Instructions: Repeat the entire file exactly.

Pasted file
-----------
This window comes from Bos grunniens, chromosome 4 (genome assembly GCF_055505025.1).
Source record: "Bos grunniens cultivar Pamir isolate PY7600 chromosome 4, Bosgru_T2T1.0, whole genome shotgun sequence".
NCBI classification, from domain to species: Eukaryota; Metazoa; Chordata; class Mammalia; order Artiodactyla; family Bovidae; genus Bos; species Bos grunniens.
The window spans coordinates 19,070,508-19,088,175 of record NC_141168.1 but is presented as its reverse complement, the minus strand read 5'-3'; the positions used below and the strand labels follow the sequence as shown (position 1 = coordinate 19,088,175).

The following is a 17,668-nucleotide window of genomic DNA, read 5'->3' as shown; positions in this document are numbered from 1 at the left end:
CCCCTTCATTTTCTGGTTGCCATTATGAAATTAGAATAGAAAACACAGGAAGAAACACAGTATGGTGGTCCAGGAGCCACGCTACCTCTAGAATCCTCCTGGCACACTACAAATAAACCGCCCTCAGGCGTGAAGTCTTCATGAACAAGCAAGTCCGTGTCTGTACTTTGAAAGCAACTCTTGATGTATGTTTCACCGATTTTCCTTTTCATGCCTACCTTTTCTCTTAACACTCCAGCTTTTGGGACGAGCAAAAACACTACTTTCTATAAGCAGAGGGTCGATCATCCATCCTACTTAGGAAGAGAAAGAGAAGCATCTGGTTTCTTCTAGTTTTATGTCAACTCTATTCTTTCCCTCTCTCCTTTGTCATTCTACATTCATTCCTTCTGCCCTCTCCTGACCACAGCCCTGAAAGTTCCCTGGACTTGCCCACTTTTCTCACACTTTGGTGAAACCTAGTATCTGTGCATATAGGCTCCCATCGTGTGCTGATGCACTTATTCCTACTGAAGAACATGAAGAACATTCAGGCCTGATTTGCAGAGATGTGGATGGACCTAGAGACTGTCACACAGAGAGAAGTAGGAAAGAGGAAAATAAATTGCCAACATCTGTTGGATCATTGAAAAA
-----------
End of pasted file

This window comes from Bos grunniens, chromosome 4 (genome assembly GCF_055505025.1).
Source record: "Bos grunniens cultivar Pamir isolate PY7600 chromosome 4, Bosgru_T2T1.0, whole genome shotgun sequence".
NCBI classification, from domain to species: Eukaryota; Metazoa; Chordata; class Mammalia; order Artiodactyla; family Bovidae; genus Bos; species Bos grunniens.
The window spans coordinates 19,070,508-19,088,175 of record NC_141168.1 but is presented as its reverse complement, the minus strand read 5'-3'; the positions used below and the strand labels follow the sequence as shown (position 1 = coordinate 19,088,175).

The following is a 17,668-nucleotide window of genomic DNA, read 5'->3' as shown; positions in this document are numbered from 1 at the left end:
CCCCTTCATTTTCTGGTTGCCATTATGAAATTAGAATAGAAAACACAGGAAGAAACACAGTATGGTGGTCCAGGAGCCACGCTACCTCTAGAATCCTCCTGGCACACTACAAATAAACCGCCCTCAGGCGTGAAGTCTTCATGAACAAGCAAGTCCGTGTCTGTACTTTGAAAGCAACTCTTGATGTATGTTTCACCGATTTTCCTTTTCATGCCTACCTTTTCTCTTAACACTCCAGCTTTTGGGACGAGCAAAAACACTACTTTCTATAAGCAGAGGGTCGATCATCCATCCTACTTAGGAAGAGAAAGAGAAGCATCTGGTTTCTTCTAGTTTTATGTCAACTCTATTCTTTCCCTCTCTCCTTTGTCATTCTACATTCATTCCTTCTGCCCTCTCCTGACCACAGCCCTGAAAGTTCCCTGGACTTGCCCACTTTTCTCACACTTTGGTGAAACCTAGTATCTGTGCATATAGGCTCCCATCGTGTGCTGATGCACTTATTCCTACTGAAGAACATGAAGAACATTCAGGCCTGATTTGCAGAGATGTGGATGGACCTAGAGACTGTCACACAGAGAGAAGTAGGAAAGAGGAAAATAAATTGCCAACATCTGTTGGATCATTGAAAAA